As you’re adding the layers, use the back of a spoon to pack them gently in place

  4. To transport the jars, I simply put them back into the box in which they came.  I try to make sure people return the lids and rings to me, but inevitably some go missing.  Fortunately, they are easily and inexpensively replaced.
  5. Being a solitary cook is one thing; being a solitary bow-tyer is another thing entirely.  I tried to tie twine around the rings for a rustic-looking presentation, but failed utterly as they slipped right off.  If you have an extra finger in your kitchen, enlist it to help you.


So stack your freezer with leftovers, go wave eight bucks or so at a checkout clerk as you grab a dozen of your own jars to stash away (keep the box!), and you, too, can look brilliantly clever.  If to no one else, certainly to yourself.

About thesolitarycook

I'm a chef, a cook, a teacher, a reader, a writer, a bike-rider, a dog- and cat-woman
This entry was posted in Gluten-free, Meatless Monday, RECIPES, Salads, Side Dishes, The Freezer is Your Friend, Vegan, Vegetarian and tagged , . Bookmark the permalink.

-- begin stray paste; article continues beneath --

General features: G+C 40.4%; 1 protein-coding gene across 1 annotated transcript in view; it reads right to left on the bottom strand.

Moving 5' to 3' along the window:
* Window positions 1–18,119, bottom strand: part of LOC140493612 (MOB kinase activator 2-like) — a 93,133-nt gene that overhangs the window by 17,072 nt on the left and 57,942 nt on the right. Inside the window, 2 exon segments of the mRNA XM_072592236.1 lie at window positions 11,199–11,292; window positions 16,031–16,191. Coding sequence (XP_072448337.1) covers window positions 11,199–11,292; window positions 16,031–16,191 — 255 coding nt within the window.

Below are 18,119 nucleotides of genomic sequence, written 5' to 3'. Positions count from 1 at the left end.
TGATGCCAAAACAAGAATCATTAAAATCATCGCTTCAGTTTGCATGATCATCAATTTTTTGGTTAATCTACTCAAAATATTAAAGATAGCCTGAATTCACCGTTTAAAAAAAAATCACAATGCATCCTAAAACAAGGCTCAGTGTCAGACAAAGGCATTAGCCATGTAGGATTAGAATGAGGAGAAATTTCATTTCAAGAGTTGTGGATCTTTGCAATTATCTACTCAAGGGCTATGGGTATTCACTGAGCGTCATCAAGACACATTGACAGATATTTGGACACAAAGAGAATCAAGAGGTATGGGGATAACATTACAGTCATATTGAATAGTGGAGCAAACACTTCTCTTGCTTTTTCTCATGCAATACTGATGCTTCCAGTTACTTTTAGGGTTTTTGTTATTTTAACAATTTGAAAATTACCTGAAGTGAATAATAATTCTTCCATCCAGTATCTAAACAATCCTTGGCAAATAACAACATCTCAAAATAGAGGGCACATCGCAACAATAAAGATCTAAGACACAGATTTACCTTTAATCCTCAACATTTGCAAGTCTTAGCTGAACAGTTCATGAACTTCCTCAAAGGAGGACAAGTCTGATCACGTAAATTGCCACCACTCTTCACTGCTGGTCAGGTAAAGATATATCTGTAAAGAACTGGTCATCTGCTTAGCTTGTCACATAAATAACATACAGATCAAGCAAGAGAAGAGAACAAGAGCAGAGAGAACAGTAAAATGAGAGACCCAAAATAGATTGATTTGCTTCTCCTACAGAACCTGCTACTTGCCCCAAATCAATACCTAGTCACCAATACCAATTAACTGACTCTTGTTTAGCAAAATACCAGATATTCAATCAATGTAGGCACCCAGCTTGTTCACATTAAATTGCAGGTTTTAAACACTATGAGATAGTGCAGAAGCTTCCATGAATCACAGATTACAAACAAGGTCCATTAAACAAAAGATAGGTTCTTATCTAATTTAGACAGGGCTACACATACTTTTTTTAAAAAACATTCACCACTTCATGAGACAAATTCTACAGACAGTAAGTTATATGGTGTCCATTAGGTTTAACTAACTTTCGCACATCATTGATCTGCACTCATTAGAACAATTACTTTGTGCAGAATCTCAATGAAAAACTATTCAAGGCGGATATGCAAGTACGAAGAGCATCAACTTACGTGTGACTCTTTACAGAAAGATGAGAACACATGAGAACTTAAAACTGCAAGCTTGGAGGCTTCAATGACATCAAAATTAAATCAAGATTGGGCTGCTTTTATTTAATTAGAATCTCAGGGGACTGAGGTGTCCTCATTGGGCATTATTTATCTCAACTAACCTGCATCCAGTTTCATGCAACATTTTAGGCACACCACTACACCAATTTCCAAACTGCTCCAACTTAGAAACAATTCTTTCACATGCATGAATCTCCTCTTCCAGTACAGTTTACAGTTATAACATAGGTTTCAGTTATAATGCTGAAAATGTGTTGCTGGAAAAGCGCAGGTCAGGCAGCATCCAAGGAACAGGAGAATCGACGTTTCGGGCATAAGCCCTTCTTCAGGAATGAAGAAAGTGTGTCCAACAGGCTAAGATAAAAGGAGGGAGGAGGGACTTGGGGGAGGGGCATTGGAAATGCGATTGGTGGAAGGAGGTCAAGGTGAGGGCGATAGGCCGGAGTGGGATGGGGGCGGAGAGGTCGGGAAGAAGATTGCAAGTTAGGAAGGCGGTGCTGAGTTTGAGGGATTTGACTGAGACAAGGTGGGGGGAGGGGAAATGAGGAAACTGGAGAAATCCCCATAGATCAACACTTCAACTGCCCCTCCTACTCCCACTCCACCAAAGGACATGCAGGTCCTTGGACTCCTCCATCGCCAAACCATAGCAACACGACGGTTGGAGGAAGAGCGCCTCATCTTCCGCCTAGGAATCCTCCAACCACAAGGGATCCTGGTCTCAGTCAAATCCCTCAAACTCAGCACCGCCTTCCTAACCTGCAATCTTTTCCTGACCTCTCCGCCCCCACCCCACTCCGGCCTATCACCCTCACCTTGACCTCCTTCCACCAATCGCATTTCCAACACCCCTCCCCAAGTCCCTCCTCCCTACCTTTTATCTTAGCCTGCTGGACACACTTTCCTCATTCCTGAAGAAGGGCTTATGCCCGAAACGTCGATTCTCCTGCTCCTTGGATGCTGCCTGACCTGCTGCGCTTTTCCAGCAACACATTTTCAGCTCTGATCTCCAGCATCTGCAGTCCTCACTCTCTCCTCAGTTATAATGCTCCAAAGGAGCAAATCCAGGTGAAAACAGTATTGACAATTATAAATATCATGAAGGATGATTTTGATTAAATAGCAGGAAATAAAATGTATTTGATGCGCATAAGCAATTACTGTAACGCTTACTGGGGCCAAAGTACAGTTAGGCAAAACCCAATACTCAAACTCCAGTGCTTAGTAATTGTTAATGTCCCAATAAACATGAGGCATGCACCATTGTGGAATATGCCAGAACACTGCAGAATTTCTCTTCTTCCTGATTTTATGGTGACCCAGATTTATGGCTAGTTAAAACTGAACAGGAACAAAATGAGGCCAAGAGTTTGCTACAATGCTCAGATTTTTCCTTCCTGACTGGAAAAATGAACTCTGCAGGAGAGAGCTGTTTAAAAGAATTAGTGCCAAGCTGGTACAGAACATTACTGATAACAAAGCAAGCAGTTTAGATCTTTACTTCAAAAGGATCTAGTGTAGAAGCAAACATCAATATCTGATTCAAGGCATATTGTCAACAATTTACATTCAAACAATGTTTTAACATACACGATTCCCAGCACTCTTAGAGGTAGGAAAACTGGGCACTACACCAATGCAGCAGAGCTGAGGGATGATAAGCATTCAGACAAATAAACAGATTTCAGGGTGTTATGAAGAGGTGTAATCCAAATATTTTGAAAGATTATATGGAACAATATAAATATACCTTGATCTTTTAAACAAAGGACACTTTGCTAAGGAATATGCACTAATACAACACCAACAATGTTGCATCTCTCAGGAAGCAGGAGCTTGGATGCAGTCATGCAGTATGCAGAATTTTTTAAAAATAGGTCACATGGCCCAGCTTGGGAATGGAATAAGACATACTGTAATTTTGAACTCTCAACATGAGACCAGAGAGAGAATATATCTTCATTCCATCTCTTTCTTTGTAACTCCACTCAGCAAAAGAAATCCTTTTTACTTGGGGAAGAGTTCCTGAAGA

8 Responses to SEVEN LAYER SALAD

  1. Debby says:

    Brilliant idea! Can’t wait to try this myself!

  2. Karen Rush says:

    Well this solitary cook has been thoroughly enchanted by this story – its beginning, its middle (the salad recipe) and its end. Filled with handy hints and the odd must-do, this has been a delight. Thank you Cynthia.

  3. lapadia says:

    Brilliant idea, Cynthia!

  4. susan g says:

    Very pretty, and it can’t help being tasty!
    What would you think of putting a layer of shredded cabbage on the bottom (raw, of course)?
    Food color in sand layer jars? I’m disillusioned.
    I do have a lovely jar of layered herbs, from an herb company in Israel, now years (and years) old. Any way you stack it, layers are so appealing…

    • Sand art was a dreadful trend which (mercifully) has passed. I think the cabbage is brilliant, Susan! Funny you should mention it – I had some leftover and turned it into a cold burrito with shredded red cabbage as the base layer. Do it and let us know how you like it!